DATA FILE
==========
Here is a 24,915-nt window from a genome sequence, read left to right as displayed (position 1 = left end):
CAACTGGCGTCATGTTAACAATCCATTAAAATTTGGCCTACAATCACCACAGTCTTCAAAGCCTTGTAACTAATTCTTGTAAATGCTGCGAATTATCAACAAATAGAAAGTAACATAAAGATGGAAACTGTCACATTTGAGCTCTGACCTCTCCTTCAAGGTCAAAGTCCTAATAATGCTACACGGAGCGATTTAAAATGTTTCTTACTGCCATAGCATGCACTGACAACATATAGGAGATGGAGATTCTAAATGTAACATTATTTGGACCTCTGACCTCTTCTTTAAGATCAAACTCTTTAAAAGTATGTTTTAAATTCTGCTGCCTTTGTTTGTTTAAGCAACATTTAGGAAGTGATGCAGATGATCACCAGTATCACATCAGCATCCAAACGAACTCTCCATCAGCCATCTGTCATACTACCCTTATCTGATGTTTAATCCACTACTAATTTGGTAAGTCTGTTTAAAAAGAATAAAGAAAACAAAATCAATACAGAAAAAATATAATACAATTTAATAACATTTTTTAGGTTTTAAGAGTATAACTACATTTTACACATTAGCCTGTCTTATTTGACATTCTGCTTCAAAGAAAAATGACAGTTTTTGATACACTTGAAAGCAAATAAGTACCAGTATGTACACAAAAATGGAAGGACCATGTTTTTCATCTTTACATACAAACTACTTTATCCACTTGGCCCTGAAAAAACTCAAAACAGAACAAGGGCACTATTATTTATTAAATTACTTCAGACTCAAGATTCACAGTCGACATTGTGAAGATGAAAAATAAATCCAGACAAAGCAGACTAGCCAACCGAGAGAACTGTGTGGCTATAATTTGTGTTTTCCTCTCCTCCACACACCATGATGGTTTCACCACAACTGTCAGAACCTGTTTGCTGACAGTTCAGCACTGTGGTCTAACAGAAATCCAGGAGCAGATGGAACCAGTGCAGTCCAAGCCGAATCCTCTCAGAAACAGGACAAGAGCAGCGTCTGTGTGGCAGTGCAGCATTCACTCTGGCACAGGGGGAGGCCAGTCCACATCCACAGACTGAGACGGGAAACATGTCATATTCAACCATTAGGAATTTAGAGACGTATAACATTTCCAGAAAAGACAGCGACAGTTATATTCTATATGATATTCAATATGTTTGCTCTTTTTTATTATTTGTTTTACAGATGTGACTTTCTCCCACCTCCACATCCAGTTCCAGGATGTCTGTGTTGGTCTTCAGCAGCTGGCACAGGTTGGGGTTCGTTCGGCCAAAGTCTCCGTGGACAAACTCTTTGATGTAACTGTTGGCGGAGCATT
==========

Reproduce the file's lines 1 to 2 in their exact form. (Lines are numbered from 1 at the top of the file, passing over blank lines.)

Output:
Here is a 24,915-nt window from a genome sequence, read left to right as displayed (position 1 = left end):
CAACTGGCGTCATGTTAACAATCCATTAAAATTTGGCCTACAATCACCACAGTCTTCAAAGCCTTGTAACTAATTCTTGTAAATGCTGCGAATTATCAACAAATAGAAAGTAACATAAAGATGGAAACTGTCACATTTGAGCTCTGACCTCTCCTTCAAGGTCAAAGTCCTAATAATGCTACACGGAGCGATTTAAAATGTTTCTTACTGCCATAGCATGCACTGACAACATATAGGAGATGGAGATTCTAAATGTAACATTATTTGGACCTCTGACCTCTTCTTTAAGATCAAACTCTTTAAAAGTATGTTTTAAATTCTGCTGCCTTTGTTTGTTTAAGCAACATTTAGGAAGTGATGCAGATGATCACCAGTATCACATCAGCATCCAAACGAACTCTCCATCAGCCATCTGTCATACTACCCTTATCTGATGTTTAATCCACTACTAATTTGGTAAGTCTGTTTAAAAAGAATAAAGAAAACAAAATCAATACAGAAAAAATATAATACAATTTAATAACATTTTTTAGGTTTTAAGAGTATAACTACATTTTACACATTAGCCTGTCTTATTTGACATTCTGCTTCAAAGAAAAATGACAGTTTTTGATACACTTGAAAGCAAATAAGTACCAGTATGTACACAAAAATGGAAGGACCATGTTTTTCATCTTTACATACAAACTACTTTATCCACTTGGCCCTGAAAAAACTCAAAACAGAACAAGGGCACTATTATTTATTAAATTACTTCAGACTCAAGATTCACAGTCGACATTGTGAAGATGAAAAATAAATCCAGACAAAGCAGACTAGCCAACCGAGAGAACTGTGTGGCTATAATTTGTGTTTTCCTCTCCTCCACACACCATGATGGTTTCACCACAACTGTCAGAACCTGTTTGCTGACAGTTCAGCACTGTGGTCTAACAGAAATCCAGGAGCAGATGGAACCAGTGCAGTCCAAGCCGAATCCTCTCAGAAACAGGACAAGAGCAGCGTCTGTGTGGCAGTGCAGCATTCACTCTGGCACAGGGGGAGGCCAGTCCACATCCACAGACTGAGACGGGAAACATGTCATATTCAACCATTAGGAATTTAGAGACGTATAACATTTCCAGAAAAGACAGCGACAGTTATATTCTATATGATATTCAATATGTTTGCTCTTTTTTATTATTTGTTTTACAGATGTGACTTTCTCCCACCTCCACATCCAGTTCCAGGATGTCTGTGTTGGTCTTCAGCAGCTGGCACAGGTTGGGGTTCGTTCGGCCAAAGTCTCCGTGGACAAACTCTTTGATGTAACTGTTGGCGGAGCATT